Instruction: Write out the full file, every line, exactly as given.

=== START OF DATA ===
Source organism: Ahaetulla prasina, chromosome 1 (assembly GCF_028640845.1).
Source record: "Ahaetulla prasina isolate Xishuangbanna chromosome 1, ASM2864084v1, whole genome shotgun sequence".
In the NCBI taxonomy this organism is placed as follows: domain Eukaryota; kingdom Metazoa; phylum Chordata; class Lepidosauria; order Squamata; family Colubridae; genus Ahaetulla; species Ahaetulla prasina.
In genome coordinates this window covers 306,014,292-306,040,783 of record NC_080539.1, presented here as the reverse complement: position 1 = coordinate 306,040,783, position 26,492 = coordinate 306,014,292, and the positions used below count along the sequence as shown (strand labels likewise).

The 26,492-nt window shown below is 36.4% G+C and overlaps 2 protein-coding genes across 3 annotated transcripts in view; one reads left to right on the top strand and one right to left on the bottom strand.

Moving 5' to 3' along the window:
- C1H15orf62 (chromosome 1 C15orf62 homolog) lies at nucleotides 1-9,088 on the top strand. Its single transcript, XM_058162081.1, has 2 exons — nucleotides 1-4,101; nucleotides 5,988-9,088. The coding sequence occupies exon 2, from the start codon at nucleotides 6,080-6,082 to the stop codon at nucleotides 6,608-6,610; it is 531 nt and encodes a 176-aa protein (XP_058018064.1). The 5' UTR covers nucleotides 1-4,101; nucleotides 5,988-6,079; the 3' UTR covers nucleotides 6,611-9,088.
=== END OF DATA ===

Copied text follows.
Source organism: Ahaetulla prasina, chromosome 1 (assembly GCF_028640845.1).
Source record: "Ahaetulla prasina isolate Xishuangbanna chromosome 1, ASM2864084v1, whole genome shotgun sequence".
In the NCBI taxonomy this organism is placed as follows: domain Eukaryota; kingdom Metazoa; phylum Chordata; class Lepidosauria; order Squamata; family Colubridae; genus Ahaetulla; species Ahaetulla prasina.
In genome coordinates this window covers 306,014,292-306,040,783 of record NC_080539.1, presented here as the reverse complement: position 1 = coordinate 306,040,783, position 26,492 = coordinate 306,014,292, and the positions used below count along the sequence as shown (strand labels likewise).

The 26,492-nt window shown below is 36.4% G+C and overlaps 2 protein-coding genes across 3 annotated transcripts in view; one reads left to right on the top strand and one right to left on the bottom strand.

Moving 5' to 3' along the window:
- C1H15orf62 (chromosome 1 C15orf62 homolog) lies at nucleotides 1-9,088 on the top strand. Its single transcript, XM_058162081.1, has 2 exons — nucleotides 1-4,101; nucleotides 5,988-9,088. The coding sequence occupies exon 2, from the start codon at nucleotides 6,080-6,082 to the stop codon at nucleotides 6,608-6,610; it is 531 nt and encodes a 176-aa protein (XP_058018064.1). The 5' UTR covers nucleotides 1-4,101; nucleotides 5,988-6,079; the 3' UTR covers nucleotides 6,611-9,088.